This unique book focuses attention on the failure of current efforts to cleanup the Chesapeake Bay and suggests an approach often used in cleaning up environmentally damaged sites. While military munitions sources contribute significantly to the pollution and degradation of Chesapeake Bay, they have been completely overlooked in many of the efforts to restore the Bay. Death of the Chesapeake explores this important aspect of the nation's environmental health. The book also recognizes for the first time that efforts to restore the Bay have failed because of the violation of a fundamental precept of environmental cleanup; that is, to sample the site and see what's there. The Bay itself has never been sampled.
Thus, Death of the Chesapeake presents a view of the environmental condition of Chesapeake Bay that is totally unique. It covers a part of the history of the Bay that is not widely known, including how the Bay was formed. It presents a mixture of science, military history, and novel solutions to the Bay's degradation. In so doing, the author examines the military use of the Bay and reveals the extent that munitions dumpsites containing nitrogen and phosphorus as well as chemical warfare material are affecting the environment. The book concludes with the author's own cleanup plan, which, if implemented, would go a long way toward restoring health to the Bay. Death of the Chesapeake is supplemented with many photographs and maps.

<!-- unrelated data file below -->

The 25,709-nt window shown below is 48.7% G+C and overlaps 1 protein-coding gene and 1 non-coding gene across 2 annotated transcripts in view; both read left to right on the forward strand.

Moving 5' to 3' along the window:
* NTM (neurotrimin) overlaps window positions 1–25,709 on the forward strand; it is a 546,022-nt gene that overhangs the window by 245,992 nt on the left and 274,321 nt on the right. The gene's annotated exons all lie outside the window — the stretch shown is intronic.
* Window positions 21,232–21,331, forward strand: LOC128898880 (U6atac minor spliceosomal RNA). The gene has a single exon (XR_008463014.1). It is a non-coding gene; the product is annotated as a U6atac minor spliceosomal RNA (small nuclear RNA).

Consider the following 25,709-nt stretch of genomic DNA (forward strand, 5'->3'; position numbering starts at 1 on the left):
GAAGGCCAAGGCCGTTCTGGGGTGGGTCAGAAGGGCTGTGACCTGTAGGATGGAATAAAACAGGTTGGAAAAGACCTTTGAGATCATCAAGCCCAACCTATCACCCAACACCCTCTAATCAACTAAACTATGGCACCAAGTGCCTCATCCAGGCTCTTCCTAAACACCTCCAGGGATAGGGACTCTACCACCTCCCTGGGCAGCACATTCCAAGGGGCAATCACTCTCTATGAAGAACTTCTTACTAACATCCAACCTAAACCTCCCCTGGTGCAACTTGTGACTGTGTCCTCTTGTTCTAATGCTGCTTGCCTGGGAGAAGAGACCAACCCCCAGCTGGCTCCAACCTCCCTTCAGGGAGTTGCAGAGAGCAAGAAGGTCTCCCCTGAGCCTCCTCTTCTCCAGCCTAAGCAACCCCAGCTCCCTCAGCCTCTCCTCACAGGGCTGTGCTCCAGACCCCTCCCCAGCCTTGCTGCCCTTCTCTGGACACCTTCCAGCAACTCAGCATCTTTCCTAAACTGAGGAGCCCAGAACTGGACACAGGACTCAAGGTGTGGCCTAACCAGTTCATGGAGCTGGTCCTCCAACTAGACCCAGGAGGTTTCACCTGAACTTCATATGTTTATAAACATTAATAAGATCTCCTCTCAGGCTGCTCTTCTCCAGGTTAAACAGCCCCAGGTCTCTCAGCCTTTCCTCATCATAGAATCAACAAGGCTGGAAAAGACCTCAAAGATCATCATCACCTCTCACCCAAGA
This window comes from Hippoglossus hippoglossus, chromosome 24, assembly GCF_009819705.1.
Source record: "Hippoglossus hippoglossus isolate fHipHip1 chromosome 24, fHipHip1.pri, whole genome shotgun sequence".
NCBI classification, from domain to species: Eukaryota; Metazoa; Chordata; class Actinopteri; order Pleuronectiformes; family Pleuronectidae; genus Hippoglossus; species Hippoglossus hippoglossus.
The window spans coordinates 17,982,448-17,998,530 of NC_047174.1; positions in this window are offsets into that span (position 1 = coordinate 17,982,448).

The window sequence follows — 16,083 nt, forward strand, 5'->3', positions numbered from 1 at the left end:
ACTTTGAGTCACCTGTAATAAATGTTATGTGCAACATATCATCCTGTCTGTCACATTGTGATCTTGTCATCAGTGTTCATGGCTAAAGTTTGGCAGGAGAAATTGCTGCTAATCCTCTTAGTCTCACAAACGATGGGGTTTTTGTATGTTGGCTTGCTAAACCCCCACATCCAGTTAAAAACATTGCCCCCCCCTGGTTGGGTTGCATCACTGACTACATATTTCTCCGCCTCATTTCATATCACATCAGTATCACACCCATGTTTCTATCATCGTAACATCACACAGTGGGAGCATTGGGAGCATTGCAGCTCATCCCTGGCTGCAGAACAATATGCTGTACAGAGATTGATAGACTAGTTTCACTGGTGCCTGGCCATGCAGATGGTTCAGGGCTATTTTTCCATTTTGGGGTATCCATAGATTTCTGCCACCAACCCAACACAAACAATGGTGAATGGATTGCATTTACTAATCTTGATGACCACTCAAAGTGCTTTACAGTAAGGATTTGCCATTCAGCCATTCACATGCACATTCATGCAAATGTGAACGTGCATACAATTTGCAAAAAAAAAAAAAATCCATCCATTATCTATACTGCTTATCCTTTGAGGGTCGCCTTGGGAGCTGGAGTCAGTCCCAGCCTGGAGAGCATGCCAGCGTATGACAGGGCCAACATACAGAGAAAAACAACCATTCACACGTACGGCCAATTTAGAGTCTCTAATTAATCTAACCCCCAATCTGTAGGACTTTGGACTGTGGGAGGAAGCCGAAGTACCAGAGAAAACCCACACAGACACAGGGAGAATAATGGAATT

Richard D. Albright, a chemical weapons and ordnance expert, has a bachelor's from the University of Michigan, a master of science in environmental health from George Washington University and doctorates from Wayne State and an online university. A former Army officer, he wrote a science bestseller, Cleanup of Chemical and Explosive Munitions, now in its second edition; has testified before Congress, state government, and in federal courts on environmental issues. His work has been featured in Washingtonian magazine, The Washington Post, The News-Herald (Northeast Ohio), The Press of Atlantic City, The New York Times and The Kansas City Star. He has worked for 20 years to restore the Chesapeake Bay and sailed the Bay for 40 years. He won the Cafritz prize for his work cleaning up a chemical weapons site.